We will continue to demand that the truth be revealed and that those responsible are held accountable, starting with the release of the video footage. We strongly demand that the Immigration Services Agency does not pull the curtain down over this incident just because it disclosed video footage to select members of the Diet. Rather, the video must be handed over to the family of Ms. Wishma Sandamali and we call on the Immigration Services Agency to reveal exactly what happened at the immigration detention facility to Japanese society.

Furthermore, we are strongly opposed to the trivialization of the issue as being solely a “medical issue” which can be solved through the strengthening of the health system of the Immigration Services Agency. We take issue with the current distorted mischaracterization of the problem, which results in intervention in medical issues by the Agency, including in the relationships between doctors and patients, to the detriment of patients’ rights and the independence of doctors. What is needed is fundamental reform to ensure the independence of medical personnel.

2. Accountability for the Death of Ms. Wishma

     Commissioner Sasaki held a press conference at the National Press Club on 17 July, 2019 following the death of a Nigerian national, who passed away during his detention at the Omura Immigration Detention Center on 24 June, 2019.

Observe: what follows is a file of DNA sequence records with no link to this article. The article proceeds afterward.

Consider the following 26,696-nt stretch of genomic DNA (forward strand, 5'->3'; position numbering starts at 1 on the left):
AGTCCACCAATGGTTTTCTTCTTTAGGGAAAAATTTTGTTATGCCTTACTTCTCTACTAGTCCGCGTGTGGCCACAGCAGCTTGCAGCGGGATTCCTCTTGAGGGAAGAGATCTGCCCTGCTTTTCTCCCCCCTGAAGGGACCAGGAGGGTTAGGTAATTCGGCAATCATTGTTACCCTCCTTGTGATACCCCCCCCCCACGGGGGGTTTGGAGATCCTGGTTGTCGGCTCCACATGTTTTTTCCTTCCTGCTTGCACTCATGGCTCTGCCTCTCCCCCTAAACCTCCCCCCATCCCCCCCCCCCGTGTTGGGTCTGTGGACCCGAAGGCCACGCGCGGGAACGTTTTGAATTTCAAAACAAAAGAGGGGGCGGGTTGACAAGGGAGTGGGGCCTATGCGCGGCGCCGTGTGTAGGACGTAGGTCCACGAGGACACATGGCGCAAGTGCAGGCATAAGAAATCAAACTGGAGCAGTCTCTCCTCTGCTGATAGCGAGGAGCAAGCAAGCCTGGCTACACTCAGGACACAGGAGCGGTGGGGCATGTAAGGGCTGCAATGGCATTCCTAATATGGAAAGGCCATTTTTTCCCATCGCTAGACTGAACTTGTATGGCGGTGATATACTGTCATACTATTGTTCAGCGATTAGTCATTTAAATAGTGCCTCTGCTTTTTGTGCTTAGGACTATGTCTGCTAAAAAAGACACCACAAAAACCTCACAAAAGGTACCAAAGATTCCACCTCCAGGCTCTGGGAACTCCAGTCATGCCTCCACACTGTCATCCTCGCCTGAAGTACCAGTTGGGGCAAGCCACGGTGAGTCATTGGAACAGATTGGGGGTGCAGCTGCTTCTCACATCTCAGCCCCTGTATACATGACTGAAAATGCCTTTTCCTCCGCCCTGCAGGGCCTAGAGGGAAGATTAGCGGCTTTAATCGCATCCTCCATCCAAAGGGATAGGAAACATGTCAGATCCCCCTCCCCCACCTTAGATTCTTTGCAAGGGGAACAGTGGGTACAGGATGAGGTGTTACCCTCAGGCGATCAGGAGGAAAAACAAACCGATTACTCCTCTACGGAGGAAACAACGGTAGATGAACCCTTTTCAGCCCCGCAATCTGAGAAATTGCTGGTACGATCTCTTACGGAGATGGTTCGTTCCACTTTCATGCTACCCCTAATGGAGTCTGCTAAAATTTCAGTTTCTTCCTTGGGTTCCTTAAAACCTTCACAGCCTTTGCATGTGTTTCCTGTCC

At a press conference, Commissioner Sasaki emphasized that “those who are detained could be immediately released from detention if they would just leave Japan”, stating that such detention is for the purpose of deportation. More concretely, the Commissioner noted that “while there is the view that detention between the issuance of a departure order have become increasingly prolonged, these detentions are to fulfill the legally mandated objectives of deportations by decisively maintaining control over said persons”, stating further that this is an issue that “the issue ought to be dealt with through facilitating deportations”.